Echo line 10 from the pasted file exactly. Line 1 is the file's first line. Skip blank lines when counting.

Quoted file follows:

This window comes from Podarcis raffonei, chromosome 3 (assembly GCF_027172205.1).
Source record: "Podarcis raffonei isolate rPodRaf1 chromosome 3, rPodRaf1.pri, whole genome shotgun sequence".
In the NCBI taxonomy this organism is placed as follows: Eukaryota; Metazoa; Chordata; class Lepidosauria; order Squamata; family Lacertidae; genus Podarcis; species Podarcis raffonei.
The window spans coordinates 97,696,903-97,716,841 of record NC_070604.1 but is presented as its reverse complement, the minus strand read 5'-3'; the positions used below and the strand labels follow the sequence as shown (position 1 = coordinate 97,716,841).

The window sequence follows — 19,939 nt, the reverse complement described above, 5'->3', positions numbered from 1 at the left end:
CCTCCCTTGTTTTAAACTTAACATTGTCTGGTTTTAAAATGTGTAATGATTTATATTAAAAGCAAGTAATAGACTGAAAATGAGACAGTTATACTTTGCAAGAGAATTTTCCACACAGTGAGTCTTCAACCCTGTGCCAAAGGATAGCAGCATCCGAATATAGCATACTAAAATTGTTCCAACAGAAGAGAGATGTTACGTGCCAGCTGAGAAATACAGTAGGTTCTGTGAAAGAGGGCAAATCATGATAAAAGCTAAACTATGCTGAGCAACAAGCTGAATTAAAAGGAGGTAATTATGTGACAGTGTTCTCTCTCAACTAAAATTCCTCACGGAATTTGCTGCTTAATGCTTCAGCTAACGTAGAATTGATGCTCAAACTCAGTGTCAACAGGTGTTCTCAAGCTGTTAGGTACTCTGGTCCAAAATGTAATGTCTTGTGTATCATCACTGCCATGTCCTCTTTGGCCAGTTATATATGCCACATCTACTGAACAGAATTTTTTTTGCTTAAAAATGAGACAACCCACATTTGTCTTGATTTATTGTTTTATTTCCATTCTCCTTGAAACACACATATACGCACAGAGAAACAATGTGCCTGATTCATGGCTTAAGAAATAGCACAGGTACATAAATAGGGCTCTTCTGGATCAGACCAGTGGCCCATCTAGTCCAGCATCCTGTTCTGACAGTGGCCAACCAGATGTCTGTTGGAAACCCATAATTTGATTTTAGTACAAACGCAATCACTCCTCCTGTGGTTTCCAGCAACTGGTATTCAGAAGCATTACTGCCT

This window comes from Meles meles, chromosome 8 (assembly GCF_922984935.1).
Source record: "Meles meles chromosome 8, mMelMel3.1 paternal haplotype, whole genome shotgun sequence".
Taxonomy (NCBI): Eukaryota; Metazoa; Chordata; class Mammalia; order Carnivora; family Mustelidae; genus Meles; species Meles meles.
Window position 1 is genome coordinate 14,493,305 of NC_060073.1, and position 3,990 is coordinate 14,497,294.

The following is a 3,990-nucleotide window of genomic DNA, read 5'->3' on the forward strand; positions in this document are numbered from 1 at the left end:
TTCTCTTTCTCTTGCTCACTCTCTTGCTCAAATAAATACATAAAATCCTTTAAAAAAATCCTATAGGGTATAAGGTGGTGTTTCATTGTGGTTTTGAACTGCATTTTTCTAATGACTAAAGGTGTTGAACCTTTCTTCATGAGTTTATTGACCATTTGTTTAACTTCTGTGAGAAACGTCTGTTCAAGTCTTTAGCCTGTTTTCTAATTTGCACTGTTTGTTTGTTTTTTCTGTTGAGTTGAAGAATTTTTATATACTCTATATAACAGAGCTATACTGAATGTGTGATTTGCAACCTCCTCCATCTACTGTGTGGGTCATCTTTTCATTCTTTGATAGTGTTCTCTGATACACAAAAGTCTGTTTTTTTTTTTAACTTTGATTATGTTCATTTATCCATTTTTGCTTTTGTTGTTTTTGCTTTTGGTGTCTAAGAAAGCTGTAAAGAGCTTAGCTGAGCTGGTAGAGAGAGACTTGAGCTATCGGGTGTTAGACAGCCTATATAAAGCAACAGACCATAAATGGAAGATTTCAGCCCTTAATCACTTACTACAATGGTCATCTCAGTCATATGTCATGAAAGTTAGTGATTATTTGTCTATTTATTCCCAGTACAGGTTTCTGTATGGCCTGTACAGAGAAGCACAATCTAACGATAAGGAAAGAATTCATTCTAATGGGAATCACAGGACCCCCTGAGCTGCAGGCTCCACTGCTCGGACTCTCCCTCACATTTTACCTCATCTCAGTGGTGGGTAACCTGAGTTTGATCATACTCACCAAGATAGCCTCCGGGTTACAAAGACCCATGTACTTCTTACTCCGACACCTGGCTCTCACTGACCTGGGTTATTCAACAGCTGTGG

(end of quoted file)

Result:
Window position 1 is genome coordinate 14,493,305 of NC_060073.1, and position 3,990 is coordinate 14,497,294.